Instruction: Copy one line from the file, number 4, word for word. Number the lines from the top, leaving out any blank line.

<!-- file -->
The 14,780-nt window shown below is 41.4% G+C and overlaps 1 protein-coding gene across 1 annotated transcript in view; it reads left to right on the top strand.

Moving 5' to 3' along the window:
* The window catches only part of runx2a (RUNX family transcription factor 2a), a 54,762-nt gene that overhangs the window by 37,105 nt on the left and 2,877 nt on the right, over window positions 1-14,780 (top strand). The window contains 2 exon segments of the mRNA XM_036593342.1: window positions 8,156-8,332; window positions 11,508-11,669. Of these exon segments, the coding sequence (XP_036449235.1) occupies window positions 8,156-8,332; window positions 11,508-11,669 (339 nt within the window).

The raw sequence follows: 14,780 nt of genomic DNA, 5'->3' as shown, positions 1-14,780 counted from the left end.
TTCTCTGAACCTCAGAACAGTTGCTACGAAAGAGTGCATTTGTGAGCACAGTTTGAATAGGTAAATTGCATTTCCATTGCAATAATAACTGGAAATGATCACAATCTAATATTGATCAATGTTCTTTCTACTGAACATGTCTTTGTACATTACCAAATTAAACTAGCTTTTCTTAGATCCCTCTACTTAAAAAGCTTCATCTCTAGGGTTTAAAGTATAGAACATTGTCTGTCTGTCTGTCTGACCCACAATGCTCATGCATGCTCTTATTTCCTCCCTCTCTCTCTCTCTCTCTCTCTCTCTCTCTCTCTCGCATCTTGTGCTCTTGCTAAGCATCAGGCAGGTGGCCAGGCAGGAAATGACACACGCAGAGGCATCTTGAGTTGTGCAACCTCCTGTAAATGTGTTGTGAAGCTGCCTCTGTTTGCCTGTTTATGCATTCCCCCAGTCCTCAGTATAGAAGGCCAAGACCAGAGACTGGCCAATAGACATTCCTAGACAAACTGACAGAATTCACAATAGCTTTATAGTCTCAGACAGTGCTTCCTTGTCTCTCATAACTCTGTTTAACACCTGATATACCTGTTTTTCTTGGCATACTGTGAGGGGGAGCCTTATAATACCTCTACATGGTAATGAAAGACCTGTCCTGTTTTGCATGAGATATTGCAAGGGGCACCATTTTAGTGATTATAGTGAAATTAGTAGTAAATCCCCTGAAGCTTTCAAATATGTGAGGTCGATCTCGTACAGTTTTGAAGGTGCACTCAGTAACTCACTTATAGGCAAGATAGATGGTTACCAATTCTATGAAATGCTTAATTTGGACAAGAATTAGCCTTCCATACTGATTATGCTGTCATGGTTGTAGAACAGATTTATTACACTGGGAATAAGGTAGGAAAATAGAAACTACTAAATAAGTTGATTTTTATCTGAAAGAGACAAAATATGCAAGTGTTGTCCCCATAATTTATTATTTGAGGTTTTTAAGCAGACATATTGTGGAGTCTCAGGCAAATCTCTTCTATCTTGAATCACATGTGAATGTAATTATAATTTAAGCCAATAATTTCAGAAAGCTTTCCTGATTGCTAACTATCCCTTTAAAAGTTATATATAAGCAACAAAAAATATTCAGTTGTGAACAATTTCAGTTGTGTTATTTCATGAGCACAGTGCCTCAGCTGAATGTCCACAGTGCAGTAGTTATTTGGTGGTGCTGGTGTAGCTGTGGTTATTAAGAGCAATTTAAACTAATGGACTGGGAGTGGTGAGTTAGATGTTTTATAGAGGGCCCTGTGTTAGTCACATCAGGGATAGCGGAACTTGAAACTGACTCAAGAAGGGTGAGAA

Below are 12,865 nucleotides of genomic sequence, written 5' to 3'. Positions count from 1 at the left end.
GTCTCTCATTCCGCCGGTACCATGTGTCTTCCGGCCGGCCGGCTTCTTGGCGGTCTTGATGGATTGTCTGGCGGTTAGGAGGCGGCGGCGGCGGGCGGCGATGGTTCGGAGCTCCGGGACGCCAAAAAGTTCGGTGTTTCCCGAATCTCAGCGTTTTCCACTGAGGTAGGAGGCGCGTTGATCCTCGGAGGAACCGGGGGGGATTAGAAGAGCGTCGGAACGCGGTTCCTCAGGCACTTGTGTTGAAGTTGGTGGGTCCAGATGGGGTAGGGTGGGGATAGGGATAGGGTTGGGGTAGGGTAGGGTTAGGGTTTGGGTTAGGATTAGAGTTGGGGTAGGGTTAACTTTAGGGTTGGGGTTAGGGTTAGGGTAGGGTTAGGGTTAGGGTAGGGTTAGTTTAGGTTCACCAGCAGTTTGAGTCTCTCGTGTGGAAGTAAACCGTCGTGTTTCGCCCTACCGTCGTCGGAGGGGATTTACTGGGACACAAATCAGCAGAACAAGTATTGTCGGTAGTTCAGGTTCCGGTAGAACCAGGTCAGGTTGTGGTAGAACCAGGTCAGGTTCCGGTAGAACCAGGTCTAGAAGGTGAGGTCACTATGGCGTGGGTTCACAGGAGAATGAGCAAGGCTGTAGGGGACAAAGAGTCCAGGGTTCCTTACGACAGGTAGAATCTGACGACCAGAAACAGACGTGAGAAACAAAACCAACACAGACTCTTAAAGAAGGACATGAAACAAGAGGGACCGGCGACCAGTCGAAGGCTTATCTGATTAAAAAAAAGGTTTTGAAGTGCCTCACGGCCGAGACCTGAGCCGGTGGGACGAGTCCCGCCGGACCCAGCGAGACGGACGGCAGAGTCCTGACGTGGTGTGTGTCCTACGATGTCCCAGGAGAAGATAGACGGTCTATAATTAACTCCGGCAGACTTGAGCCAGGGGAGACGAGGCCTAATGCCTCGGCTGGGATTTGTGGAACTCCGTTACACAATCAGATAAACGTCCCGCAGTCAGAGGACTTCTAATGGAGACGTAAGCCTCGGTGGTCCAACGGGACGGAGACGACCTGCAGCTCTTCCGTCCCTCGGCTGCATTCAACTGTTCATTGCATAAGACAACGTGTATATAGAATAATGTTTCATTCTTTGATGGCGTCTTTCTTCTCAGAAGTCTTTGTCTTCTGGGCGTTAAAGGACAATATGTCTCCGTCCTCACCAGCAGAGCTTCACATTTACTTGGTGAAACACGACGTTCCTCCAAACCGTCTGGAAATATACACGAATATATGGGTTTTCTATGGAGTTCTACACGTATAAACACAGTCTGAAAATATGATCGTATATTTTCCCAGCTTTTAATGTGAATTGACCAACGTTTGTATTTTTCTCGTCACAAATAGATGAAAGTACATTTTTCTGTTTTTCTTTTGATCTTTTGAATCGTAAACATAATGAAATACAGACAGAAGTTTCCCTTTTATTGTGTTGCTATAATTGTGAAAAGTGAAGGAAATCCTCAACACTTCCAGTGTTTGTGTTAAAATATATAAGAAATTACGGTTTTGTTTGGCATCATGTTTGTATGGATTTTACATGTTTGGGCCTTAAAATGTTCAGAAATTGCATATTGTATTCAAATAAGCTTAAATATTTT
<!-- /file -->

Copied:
The raw sequence follows: 14,780 nt of genomic DNA, 5'->3' as shown, positions 1-14,780 counted from the left end.